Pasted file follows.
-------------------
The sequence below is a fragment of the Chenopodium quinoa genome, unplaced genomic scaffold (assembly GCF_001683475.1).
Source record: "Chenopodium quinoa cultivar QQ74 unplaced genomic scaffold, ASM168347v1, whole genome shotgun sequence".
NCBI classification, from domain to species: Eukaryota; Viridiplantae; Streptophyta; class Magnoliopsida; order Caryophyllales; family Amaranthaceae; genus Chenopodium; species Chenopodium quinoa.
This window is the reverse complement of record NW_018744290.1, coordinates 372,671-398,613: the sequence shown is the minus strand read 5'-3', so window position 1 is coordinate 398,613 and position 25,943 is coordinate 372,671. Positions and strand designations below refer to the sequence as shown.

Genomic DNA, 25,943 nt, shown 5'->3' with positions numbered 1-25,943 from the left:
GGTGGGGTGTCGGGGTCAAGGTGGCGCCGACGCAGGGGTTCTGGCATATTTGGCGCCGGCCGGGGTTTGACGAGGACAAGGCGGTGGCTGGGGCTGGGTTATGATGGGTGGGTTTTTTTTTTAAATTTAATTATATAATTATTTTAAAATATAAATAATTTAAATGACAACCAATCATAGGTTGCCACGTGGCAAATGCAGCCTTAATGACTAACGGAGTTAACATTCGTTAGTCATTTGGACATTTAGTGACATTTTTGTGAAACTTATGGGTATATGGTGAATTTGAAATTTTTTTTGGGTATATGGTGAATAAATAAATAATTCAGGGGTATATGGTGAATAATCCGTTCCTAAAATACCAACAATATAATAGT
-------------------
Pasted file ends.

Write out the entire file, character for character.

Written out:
The sequence below is a fragment of the Chenopodium quinoa genome, unplaced genomic scaffold (assembly GCF_001683475.1).
Source record: "Chenopodium quinoa cultivar QQ74 unplaced genomic scaffold, ASM168347v1, whole genome shotgun sequence".
NCBI classification, from domain to species: Eukaryota; Viridiplantae; Streptophyta; class Magnoliopsida; order Caryophyllales; family Amaranthaceae; genus Chenopodium; species Chenopodium quinoa.
This window is the reverse complement of record NW_018744290.1, coordinates 372,671-398,613: the sequence shown is the minus strand read 5'-3', so window position 1 is coordinate 398,613 and position 25,943 is coordinate 372,671. Positions and strand designations below refer to the sequence as shown.

Genomic DNA, 25,943 nt, shown 5'->3' with positions numbered 1-25,943 from the left:
GGTGGGGTGTCGGGGTCAAGGTGGCGCCGACGCAGGGGTTCTGGCATATTTGGCGCCGGCCGGGGTTTGACGAGGACAAGGCGGTGGCTGGGGCTGGGTTATGATGGGTGGGTTTTTTTTTTAAATTTAATTATATAATTATTTTAAAATATAAATAATTTAAATGACAACCAATCATAGGTTGCCACGTGGCAAATGCAGCCTTAATGACTAACGGAGTTAACATTCGTTAGTCATTTGGACATTTAGTGACATTTTTGTGAAACTTATGGGTATATGGTGAATTTGAAATTTTTTTTGGGTATATGGTGAATAAATAAATAATTCAGGGGTATATGGTGAATAATCCGTTCCTAAAATACCAACAATATAATAGT